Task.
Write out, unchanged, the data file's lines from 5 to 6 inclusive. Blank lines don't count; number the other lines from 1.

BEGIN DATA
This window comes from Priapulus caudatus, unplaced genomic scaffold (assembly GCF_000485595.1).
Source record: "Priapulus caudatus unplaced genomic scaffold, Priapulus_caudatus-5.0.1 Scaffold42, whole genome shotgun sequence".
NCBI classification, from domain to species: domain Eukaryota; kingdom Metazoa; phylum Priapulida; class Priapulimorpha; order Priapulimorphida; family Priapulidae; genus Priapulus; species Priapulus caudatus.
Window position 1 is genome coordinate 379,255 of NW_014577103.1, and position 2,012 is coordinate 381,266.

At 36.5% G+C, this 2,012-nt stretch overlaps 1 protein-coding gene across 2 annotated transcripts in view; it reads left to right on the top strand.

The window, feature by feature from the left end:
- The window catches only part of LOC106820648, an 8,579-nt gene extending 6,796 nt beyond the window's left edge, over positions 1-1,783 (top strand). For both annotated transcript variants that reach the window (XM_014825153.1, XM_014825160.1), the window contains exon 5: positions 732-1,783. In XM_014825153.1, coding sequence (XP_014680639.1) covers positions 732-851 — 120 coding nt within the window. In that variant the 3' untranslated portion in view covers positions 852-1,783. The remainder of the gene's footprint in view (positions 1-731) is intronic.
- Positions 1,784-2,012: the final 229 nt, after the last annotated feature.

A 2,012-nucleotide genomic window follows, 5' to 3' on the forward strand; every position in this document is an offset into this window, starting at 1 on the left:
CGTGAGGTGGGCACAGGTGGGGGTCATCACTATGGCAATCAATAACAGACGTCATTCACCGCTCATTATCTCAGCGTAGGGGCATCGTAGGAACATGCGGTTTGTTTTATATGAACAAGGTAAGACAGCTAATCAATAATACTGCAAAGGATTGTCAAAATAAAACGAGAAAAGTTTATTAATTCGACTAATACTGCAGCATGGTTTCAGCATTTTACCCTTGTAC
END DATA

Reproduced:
At 36.5% G+C, this 2,012-nt stretch overlaps 1 protein-coding gene across 2 annotated transcripts in view; it reads left to right on the top strand.

The window, feature by feature from the left end: